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(Reuters) – The United States said on Thursday it had offered to help Nigeria in its search for around 200 girls abducted by Islamist militants from a school in the northeast of the West African country.
“We have been engaged with the Nigerian government in discussions on what we might do to help support their efforts to find and free these young women,” State Department spokeswoman Marie Harf told a daily briefing. “We will continue to have those discussions and help in any way we can.”
Gunmen suspected to be from the radical Islamist movement Boko Haram on April 14 stormed an all-girls secondary school in the village of Chibok, in Borno state, packed the teenagers onto trucks and disappeared into a remote area along the border with Cameroon.
The kidnapping occurred the same day a bomb blast, also blamed on Boko Haram, killed 75 people on the edge of the capital, Abuja, and it marked the first attack on the capital in two years.
But the brutality of the school attack has shocked Nigerians long accustomed to hearing about atrocities in an increasingly bloody five-year-old Islamist insurgency in the north. Boko Haram is now seen as the main security threat to Africa’s leading energy producer.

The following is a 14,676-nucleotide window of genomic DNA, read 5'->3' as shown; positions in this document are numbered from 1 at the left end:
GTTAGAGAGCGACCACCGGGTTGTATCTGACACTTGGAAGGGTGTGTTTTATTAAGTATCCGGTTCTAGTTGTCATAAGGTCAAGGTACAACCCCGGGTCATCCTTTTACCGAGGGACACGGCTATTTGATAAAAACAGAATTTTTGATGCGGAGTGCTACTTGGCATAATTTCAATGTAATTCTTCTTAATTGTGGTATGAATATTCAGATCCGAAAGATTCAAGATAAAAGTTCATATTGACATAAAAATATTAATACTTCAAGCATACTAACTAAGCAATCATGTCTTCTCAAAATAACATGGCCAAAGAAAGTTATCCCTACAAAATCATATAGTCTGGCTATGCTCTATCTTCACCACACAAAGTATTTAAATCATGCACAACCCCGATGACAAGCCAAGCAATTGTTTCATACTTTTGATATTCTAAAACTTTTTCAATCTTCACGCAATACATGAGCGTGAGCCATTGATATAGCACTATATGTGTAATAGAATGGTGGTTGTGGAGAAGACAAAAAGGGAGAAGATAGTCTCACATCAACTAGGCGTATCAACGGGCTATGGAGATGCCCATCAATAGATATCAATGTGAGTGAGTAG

Harf did not elaborate on the kind of assistance Washington is offering, but said: “We know Boko Haram is active in the area and we have worked very closely with the Nigerian government to build their capacity to fight this threat.”
Separately, a group of U.S. senators introduced a resolution condemning the abduction and urging U.S. government assistance in the rescue effort.
“The U.S. and the international community must work with the Nigerian government to ensure these girls are reunited with their families and deepen efforts to combat the growing threat posed by Boko Haram,” said Senator Chris Coons of Delaware, the chairman of the Senate’s African Affairs subcommittee, and one of the resolution’s six sponsors.
In fiscal year 2012, the United States provided over $20 million in security assistance to Nigeria, part of that to build the country’s military, boost its capacity to investigate terrorist attacks and enhance the government’s forensic capabilities, she said.
(Reporting by Lesley Wroughton; additional reporting by Patricia Zengerle, editing by G Crosse)
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